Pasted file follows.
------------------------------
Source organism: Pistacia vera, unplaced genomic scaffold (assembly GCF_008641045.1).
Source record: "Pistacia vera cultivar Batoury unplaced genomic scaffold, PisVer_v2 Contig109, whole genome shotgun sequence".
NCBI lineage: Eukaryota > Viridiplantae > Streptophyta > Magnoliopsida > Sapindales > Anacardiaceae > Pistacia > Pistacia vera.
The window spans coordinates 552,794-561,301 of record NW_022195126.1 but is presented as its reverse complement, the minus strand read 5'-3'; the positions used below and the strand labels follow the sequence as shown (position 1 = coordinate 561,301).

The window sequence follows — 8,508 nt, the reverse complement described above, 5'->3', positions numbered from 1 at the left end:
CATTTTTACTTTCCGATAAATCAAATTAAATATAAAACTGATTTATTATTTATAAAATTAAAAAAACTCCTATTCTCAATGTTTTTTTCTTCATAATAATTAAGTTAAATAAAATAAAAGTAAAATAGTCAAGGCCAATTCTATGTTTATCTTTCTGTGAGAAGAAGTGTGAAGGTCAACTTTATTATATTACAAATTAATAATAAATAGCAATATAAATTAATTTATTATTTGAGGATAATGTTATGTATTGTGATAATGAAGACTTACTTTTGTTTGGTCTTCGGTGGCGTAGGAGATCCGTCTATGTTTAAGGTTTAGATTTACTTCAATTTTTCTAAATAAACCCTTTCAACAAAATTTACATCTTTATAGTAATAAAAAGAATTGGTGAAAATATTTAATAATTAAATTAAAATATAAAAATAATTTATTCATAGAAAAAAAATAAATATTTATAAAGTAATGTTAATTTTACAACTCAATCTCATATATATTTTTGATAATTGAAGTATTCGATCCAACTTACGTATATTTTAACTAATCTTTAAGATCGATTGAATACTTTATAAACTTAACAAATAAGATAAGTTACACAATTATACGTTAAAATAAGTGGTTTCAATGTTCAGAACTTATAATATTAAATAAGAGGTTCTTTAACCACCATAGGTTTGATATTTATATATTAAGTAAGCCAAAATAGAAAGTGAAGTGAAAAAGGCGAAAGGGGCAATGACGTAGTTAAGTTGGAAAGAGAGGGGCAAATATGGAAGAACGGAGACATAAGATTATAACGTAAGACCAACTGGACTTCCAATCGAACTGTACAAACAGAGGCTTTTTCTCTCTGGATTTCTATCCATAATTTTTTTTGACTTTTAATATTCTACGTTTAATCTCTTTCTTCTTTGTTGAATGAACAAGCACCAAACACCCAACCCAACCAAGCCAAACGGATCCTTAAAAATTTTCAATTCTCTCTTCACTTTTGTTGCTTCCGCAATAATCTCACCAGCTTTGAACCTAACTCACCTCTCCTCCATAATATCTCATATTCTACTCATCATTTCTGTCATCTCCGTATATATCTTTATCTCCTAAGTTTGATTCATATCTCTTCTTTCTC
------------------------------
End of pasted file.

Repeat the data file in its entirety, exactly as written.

Source organism: Pistacia vera, unplaced genomic scaffold (assembly GCF_008641045.1).
Source record: "Pistacia vera cultivar Batoury unplaced genomic scaffold, PisVer_v2 Contig109, whole genome shotgun sequence".
NCBI lineage: Eukaryota > Viridiplantae > Streptophyta > Magnoliopsida > Sapindales > Anacardiaceae > Pistacia > Pistacia vera.
The window spans coordinates 552,794-561,301 of record NW_022195126.1 but is presented as its reverse complement, the minus strand read 5'-3'; the positions used below and the strand labels follow the sequence as shown (position 1 = coordinate 561,301).

The window sequence follows — 8,508 nt, the reverse complement described above, 5'->3', positions numbered from 1 at the left end:
CATTTTTACTTTCCGATAAATCAAATTAAATATAAAACTGATTTATTATTTATAAAATTAAAAAAACTCCTATTCTCAATGTTTTTTTCTTCATAATAATTAAGTTAAATAAAATAAAAGTAAAATAGTCAAGGCCAATTCTATGTTTATCTTTCTGTGAGAAGAAGTGTGAAGGTCAACTTTATTATATTACAAATTAATAATAAATAGCAATATAAATTAATTTATTATTTGAGGATAATGTTATGTATTGTGATAATGAAGACTTACTTTTGTTTGGTCTTCGGTGGCGTAGGAGATCCGTCTATGTTTAAGGTTTAGATTTACTTCAATTTTTCTAAATAAACCCTTTCAACAAAATTTACATCTTTATAGTAATAAAAAGAATTGGTGAAAATATTTAATAATTAAATTAAAATATAAAAATAATTTATTCATAGAAAAAAAATAAATATTTATAAAGTAATGTTAATTTTACAACTCAATCTCATATATATTTTTGATAATTGAAGTATTCGATCCAACTTACGTATATTTTAACTAATCTTTAAGATCGATTGAATACTTTATAAACTTAACAAATAAGATAAGTTACACAATTATACGTTAAAATAAGTGGTTTCAATGTTCAGAACTTATAATATTAAATAAGAGGTTCTTTAACCACCATAGGTTTGATATTTATATATTAAGTAAGCCAAAATAGAAAGTGAAGTGAAAAAGGCGAAAGGGGCAATGACGTAGTTAAGTTGGAAAGAGAGGGGCAAATATGGAAGAACGGAGACATAAGATTATAACGTAAGACCAACTGGACTTCCAATCGAACTGTACAAACAGAGGCTTTTTCTCTCTGGATTTCTATCCATAATTTTTTTTGACTTTTAATATTCTACGTTTAATCTCTTTCTTCTTTGTTGAATGAACAAGCACCAAACACCCAACCCAACCAAGCCAAACGGATCCTTAAAAATTTTCAATTCTCTCTTCACTTTTGTTGCTTCCGCAATAATCTCACCAGCTTTGAACCTAACTCACCTCTCCTCCATAATATCTCATATTCTACTCATCATTTCTGTCATCTCCGTATATATCTTTATCTCCTAAGTTTGATTCATATCTCTTCTTTCTC